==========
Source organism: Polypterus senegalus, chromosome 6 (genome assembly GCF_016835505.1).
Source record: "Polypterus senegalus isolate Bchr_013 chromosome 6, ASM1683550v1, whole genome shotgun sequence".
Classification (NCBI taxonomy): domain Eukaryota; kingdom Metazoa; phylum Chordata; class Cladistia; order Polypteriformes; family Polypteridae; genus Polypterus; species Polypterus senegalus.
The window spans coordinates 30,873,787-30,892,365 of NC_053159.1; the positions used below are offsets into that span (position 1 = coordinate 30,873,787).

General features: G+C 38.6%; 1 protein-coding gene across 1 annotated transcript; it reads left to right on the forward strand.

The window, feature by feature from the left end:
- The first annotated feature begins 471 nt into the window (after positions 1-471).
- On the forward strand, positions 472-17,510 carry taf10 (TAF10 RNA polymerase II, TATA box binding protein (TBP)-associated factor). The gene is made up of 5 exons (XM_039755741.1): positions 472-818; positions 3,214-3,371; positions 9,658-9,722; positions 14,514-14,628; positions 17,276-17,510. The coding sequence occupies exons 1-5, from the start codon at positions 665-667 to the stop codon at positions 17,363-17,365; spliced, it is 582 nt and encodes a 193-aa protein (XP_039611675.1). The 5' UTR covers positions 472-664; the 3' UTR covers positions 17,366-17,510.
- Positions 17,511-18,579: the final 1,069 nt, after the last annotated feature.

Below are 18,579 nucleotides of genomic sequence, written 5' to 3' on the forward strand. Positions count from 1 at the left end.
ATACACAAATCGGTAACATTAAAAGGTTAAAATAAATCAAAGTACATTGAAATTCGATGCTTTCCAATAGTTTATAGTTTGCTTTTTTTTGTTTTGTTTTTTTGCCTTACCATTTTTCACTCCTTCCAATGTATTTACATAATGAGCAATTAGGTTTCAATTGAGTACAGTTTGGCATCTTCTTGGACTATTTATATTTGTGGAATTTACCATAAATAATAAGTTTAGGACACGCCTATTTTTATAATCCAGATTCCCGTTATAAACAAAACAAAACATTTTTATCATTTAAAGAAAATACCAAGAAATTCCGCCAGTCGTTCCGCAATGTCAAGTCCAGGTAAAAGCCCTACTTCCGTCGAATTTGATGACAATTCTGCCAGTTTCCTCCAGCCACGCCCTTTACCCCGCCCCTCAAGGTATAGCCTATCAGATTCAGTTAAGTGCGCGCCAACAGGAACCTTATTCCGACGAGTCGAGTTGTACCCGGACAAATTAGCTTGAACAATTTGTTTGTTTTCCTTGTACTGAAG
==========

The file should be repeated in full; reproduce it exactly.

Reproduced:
Source organism: Polypterus senegalus, chromosome 6 (genome assembly GCF_016835505.1).
Source record: "Polypterus senegalus isolate Bchr_013 chromosome 6, ASM1683550v1, whole genome shotgun sequence".
Classification (NCBI taxonomy): domain Eukaryota; kingdom Metazoa; phylum Chordata; class Cladistia; order Polypteriformes; family Polypteridae; genus Polypterus; species Polypterus senegalus.
The window spans coordinates 30,873,787-30,892,365 of NC_053159.1; the positions used below are offsets into that span (position 1 = coordinate 30,873,787).

General features: G+C 38.6%; 1 protein-coding gene across 1 annotated transcript; it reads left to right on the forward strand.

The window, feature by feature from the left end:
- The first annotated feature begins 471 nt into the window (after positions 1-471).
- On the forward strand, positions 472-17,510 carry taf10 (TAF10 RNA polymerase II, TATA box binding protein (TBP)-associated factor). The gene is made up of 5 exons (XM_039755741.1): positions 472-818; positions 3,214-3,371; positions 9,658-9,722; positions 14,514-14,628; positions 17,276-17,510. The coding sequence occupies exons 1-5, from the start codon at positions 665-667 to the stop codon at positions 17,363-17,365; spliced, it is 582 nt and encodes a 193-aa protein (XP_039611675.1). The 5' UTR covers positions 472-664; the 3' UTR covers positions 17,366-17,510.
- Positions 17,511-18,579: the final 1,069 nt, after the last annotated feature.

Below are 18,579 nucleotides of genomic sequence, written 5' to 3' on the forward strand. Positions count from 1 at the left end.
ATACACAAATCGGTAACATTAAAAGGTTAAAATAAATCAAAGTACATTGAAATTCGATGCTTTCCAATAGTTTATAGTTTGCTTTTTTTTGTTTTGTTTTTTTGCCTTACCATTTTTCACTCCTTCCAATGTATTTACATAATGAGCAATTAGGTTTCAATTGAGTACAGTTTGGCATCTTCTTGGACTATTTATATTTGTGGAATTTACCATAAATAATAAGTTTAGGACACGCCTATTTTTATAATCCAGATTCCCGTTATAAACAAAACAAAACATTTTTATCATTTAAAGAAAATACCAAGAAATTCCGCCAGTCGTTCCGCAATGTCAAGTCCAGGTAAAAGCCCTACTTCCGTCGAATTTGATGACAATTCTGCCAGTTTCCTCCAGCCACGCCCTTTACCCCGCCCCTCAAGGTATAGCCTATCAGATTCAGTTAAGTGCGCGCCAACAGGAACCTTATTCCGACGAGTCGAGTTGTACCCGGACAAATTAGCTTGAACAATTTGTTTGTTTTCCTTGTACTGAAG